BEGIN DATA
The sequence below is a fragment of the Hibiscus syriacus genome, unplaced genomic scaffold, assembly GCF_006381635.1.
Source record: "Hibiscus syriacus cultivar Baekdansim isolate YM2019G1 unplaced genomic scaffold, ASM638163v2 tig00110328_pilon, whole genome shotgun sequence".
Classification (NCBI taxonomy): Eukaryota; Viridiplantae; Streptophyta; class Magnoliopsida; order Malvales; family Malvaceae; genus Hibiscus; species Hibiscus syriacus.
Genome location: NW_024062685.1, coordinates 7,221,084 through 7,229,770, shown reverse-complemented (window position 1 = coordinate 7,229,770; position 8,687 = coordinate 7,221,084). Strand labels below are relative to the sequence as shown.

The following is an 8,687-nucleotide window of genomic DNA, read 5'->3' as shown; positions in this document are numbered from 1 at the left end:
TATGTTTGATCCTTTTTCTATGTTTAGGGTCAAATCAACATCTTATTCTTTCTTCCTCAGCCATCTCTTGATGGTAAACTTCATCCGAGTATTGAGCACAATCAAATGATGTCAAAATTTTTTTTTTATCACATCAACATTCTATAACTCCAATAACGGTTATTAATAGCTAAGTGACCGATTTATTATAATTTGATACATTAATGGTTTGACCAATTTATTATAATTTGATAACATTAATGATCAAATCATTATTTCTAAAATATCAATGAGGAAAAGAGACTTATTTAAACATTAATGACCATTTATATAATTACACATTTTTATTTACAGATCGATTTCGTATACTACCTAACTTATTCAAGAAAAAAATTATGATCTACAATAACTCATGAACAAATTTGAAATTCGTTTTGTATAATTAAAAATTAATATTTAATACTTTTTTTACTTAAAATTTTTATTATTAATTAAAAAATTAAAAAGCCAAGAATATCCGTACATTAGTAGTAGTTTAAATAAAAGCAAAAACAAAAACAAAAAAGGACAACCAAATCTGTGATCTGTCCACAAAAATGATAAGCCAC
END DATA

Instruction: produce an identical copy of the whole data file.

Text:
The sequence below is a fragment of the Hibiscus syriacus genome, unplaced genomic scaffold, assembly GCF_006381635.1.
Source record: "Hibiscus syriacus cultivar Baekdansim isolate YM2019G1 unplaced genomic scaffold, ASM638163v2 tig00110328_pilon, whole genome shotgun sequence".
Classification (NCBI taxonomy): Eukaryota; Viridiplantae; Streptophyta; class Magnoliopsida; order Malvales; family Malvaceae; genus Hibiscus; species Hibiscus syriacus.
Genome location: NW_024062685.1, coordinates 7,221,084 through 7,229,770, shown reverse-complemented (window position 1 = coordinate 7,229,770; position 8,687 = coordinate 7,221,084). Strand labels below are relative to the sequence as shown.

The following is an 8,687-nucleotide window of genomic DNA, read 5'->3' as shown; positions in this document are numbered from 1 at the left end:
TATGTTTGATCCTTTTTCTATGTTTAGGGTCAAATCAACATCTTATTCTTTCTTCCTCAGCCATCTCTTGATGGTAAACTTCATCCGAGTATTGAGCACAATCAAATGATGTCAAAATTTTTTTTTTATCACATCAACATTCTATAACTCCAATAACGGTTATTAATAGCTAAGTGACCGATTTATTATAATTTGATACATTAATGGTTTGACCAATTTATTATAATTTGATAACATTAATGATCAAATCATTATTTCTAAAATATCAATGAGGAAAAGAGACTTATTTAAACATTAATGACCATTTATATAATTACACATTTTTATTTACAGATCGATTTCGTATACTACCTAACTTATTCAAGAAAAAAATTATGATCTACAATAACTCATGAACAAATTTGAAATTCGTTTTGTATAATTAAAAATTAATATTTAATACTTTTTTTACTTAAAATTTTTATTATTAATTAAAAAATTAAAAAGCCAAGAATATCCGTACATTAGTAGTAGTTTAAATAAAAGCAAAAACAAAAACAAAAAAGGACAACCAAATCTGTGATCTGTCCACAAAAATGATAAGCCAC